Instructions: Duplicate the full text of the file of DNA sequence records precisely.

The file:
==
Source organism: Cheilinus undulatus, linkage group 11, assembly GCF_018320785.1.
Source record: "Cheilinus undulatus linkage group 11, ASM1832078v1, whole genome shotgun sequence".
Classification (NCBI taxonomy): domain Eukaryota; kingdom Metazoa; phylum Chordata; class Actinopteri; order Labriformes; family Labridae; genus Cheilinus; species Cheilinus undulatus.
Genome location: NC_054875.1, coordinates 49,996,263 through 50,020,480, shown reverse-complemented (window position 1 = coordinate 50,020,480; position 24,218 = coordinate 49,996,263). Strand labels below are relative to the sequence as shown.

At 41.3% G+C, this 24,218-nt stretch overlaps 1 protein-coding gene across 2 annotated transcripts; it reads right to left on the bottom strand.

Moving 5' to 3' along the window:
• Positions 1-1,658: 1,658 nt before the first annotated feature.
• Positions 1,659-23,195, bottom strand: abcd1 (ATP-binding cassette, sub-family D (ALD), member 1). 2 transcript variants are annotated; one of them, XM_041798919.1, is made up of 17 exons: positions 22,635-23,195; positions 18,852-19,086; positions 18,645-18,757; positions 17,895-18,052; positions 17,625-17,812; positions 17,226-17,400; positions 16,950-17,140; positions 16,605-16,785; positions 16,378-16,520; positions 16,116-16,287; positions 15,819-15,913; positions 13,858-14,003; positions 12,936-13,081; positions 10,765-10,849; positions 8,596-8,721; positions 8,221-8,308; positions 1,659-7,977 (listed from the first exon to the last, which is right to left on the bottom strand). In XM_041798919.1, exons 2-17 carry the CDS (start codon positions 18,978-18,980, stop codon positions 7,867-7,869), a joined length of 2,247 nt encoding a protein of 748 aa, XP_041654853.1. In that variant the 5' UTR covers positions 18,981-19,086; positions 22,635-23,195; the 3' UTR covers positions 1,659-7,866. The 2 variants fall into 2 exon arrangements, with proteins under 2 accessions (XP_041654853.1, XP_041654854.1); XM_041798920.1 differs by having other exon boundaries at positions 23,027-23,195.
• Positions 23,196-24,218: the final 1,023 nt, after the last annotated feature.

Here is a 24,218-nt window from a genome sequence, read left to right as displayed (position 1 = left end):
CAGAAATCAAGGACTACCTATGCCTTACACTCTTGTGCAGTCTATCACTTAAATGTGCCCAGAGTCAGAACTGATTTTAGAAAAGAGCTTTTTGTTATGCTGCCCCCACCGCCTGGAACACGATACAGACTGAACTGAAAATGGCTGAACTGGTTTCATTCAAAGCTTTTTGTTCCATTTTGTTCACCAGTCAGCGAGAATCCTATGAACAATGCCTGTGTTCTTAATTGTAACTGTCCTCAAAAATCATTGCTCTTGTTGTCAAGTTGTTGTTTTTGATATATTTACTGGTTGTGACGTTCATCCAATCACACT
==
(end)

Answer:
Source organism: Cheilinus undulatus, linkage group 11, assembly GCF_018320785.1.
Source record: "Cheilinus undulatus linkage group 11, ASM1832078v1, whole genome shotgun sequence".
Classification (NCBI taxonomy): domain Eukaryota; kingdom Metazoa; phylum Chordata; class Actinopteri; order Labriformes; family Labridae; genus Cheilinus; species Cheilinus undulatus.
Genome location: NC_054875.1, coordinates 49,996,263 through 50,020,480, shown reverse-complemented (window position 1 = coordinate 50,020,480; position 24,218 = coordinate 49,996,263). Strand labels below are relative to the sequence as shown.

At 41.3% G+C, this 24,218-nt stretch overlaps 1 protein-coding gene across 2 annotated transcripts; it reads right to left on the bottom strand.

Moving 5' to 3' along the window:
• Positions 1-1,658: 1,658 nt before the first annotated feature.
• Positions 1,659-23,195, bottom strand: abcd1 (ATP-binding cassette, sub-family D (ALD), member 1). 2 transcript variants are annotated; one of them, XM_041798919.1, is made up of 17 exons: positions 22,635-23,195; positions 18,852-19,086; positions 18,645-18,757; positions 17,895-18,052; positions 17,625-17,812; positions 17,226-17,400; positions 16,950-17,140; positions 16,605-16,785; positions 16,378-16,520; positions 16,116-16,287; positions 15,819-15,913; positions 13,858-14,003; positions 12,936-13,081; positions 10,765-10,849; positions 8,596-8,721; positions 8,221-8,308; positions 1,659-7,977 (listed from the first exon to the last, which is right to left on the bottom strand). In XM_041798919.1, exons 2-17 carry the CDS (start codon positions 18,978-18,980, stop codon positions 7,867-7,869), a joined length of 2,247 nt encoding a protein of 748 aa, XP_041654853.1. In that variant the 5' UTR covers positions 18,981-19,086; positions 22,635-23,195; the 3' UTR covers positions 1,659-7,866. The 2 variants fall into 2 exon arrangements, with proteins under 2 accessions (XP_041654853.1, XP_041654854.1); XM_041798920.1 differs by having other exon boundaries at positions 23,027-23,195.
• Positions 23,196-24,218: the final 1,023 nt, after the last annotated feature.

Here is a 24,218-nt window from a genome sequence, read left to right as displayed (position 1 = left end):
CAGAAATCAAGGACTACCTATGCCTTACACTCTTGTGCAGTCTATCACTTAAATGTGCCCAGAGTCAGAACTGATTTTAGAAAAGAGCTTTTTGTTATGCTGCCCCCACCGCCTGGAACACGATACAGACTGAACTGAAAATGGCTGAACTGGTTTCATTCAAAGCTTTTTGTTCCATTTTGTTCACCAGTCAGCGAGAATCCTATGAACAATGCCTGTGTTCTTAATTGTAACTGTCCTCAAAAATCATTGCTCTTGTTGTCAAGTTGTTGTTTTTGATATATTTACTGGTTGTGACGTTCATCCAATCACACT